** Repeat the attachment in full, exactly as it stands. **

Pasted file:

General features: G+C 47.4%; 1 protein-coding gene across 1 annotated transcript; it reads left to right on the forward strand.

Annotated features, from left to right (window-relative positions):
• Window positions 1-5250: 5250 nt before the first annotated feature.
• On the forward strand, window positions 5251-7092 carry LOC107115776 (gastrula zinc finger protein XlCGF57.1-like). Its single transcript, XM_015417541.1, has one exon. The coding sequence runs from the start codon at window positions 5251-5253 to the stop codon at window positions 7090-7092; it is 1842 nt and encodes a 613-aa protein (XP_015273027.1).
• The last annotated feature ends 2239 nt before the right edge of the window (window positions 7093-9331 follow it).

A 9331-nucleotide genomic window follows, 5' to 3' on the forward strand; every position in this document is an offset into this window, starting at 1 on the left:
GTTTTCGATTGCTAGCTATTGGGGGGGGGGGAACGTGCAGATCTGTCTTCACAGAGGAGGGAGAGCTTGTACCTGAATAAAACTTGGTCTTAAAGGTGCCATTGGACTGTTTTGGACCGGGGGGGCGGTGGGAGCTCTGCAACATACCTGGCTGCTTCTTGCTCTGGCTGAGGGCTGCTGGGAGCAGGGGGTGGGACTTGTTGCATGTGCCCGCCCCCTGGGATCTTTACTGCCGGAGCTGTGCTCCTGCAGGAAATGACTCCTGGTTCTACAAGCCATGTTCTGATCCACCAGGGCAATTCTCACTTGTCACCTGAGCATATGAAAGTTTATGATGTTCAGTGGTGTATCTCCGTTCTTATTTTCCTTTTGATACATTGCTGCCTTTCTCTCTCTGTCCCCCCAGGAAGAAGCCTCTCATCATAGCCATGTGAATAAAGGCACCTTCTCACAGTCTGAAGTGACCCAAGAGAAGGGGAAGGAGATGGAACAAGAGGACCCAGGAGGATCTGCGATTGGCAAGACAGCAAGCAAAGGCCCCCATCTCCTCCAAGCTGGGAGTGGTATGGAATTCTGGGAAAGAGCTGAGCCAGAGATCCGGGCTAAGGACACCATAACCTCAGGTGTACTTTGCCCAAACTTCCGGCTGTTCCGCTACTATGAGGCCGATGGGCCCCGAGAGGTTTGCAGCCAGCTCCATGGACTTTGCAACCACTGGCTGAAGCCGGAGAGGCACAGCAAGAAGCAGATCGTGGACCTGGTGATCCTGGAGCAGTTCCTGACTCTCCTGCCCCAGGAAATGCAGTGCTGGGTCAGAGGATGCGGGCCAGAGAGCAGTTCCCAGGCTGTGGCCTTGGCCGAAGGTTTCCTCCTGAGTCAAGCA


General features: G+C 47.4%; 1 protein-coding gene across 1 annotated transcript; it reads left to right on the forward strand.

Annotated features, from left to right (window-relative positions):
• Window positions 1-5250: 5250 nt before the first annotated feature.
• On the forward strand, window positions 5251-7092 carry LOC107115776 (gastrula zinc finger protein XlCGF57.1-like). Its single transcript, XM_015417541.1, has one exon. The coding sequence runs from the start codon at window positions 5251-5253 to the stop codon at window positions 7090-7092; it is 1842 nt and encodes a 613-aa protein (XP_015273027.1).
• The last annotated feature ends 2239 nt before the right edge of the window (window positions 7093-9331 follow it).

A 9331-nucleotide genomic window follows, 5' to 3' on the forward strand; every position in this document is an offset into this window, starting at 1 on the left:
GTTTTCGATTGCTAGCTATTGGGGGGGGGGGAACGTGCAGATCTGTCTTCACAGAGGAGGGAGAGCTTGTACCTGAATAAAACTTGGTCTTAAAGGTGCCATTGGACTGTTTTGGACCGGGGGGGCGGTGGGAGCTCTGCAACATACCTGGCTGCTTCTTGCTCTGGCTGAGGGCTGCTGGGAGCAGGGGGTGGGACTTGTTGCATGTGCCCGCCCCCTGGGATCTTTACTGCCGGAGCTGTGCTCCTGCAGGAAATGACTCCTGGTTCTACAAGCCATGTTCTGATCCACCAGGGCAATTCTCACTTGTCACCTGAGCATATGAAAGTTTATGATGTTCAGTGGTGTATCTCCGTTCTTATTTTCCTTTTGATACATTGCTGCCTTTCTCTCTCTGTCCCCCCAGGAAGAAGCCTCTCATCATAGCCATGTGAATAAAGGCACCTTCTCACAGTCTGAAGTGACCCAAGAGAAGGGGAAGGAGATGGAACAAGAGGACCCAGGAGGATCTGCGATTGGCAAGACAGCAAGCAAAGGCCCCCATCTCCTCCAAGCTGGGAGTGGTATGGAATTCTGGGAAAGAGCTGAGCCAGAGATCCGGGCTAAGGACACCATAACCTCAGGTGTACTTTGCCCAAACTTCCGGCTGTTCCGCTACTATGAGGCCGATGGGCCCCGAGAGGTTTGCAGCCAGCTCCATGGACTTTGCAACCACTGGCTGAAGCCGGAGAGGCACAGCAAGAAGCAGATCGTGGACCTGGTGATCCTGGAGCAGTTCCTGACTCTCCTGCCCCAGGAAATGCAGTGCTGGGTCAGAGGATGCGGGCCAGAGAGCAGTTCCCAGGCTGTGGCCTTGGCCGAAGGTTTCCTCCTGAGTCAAGCA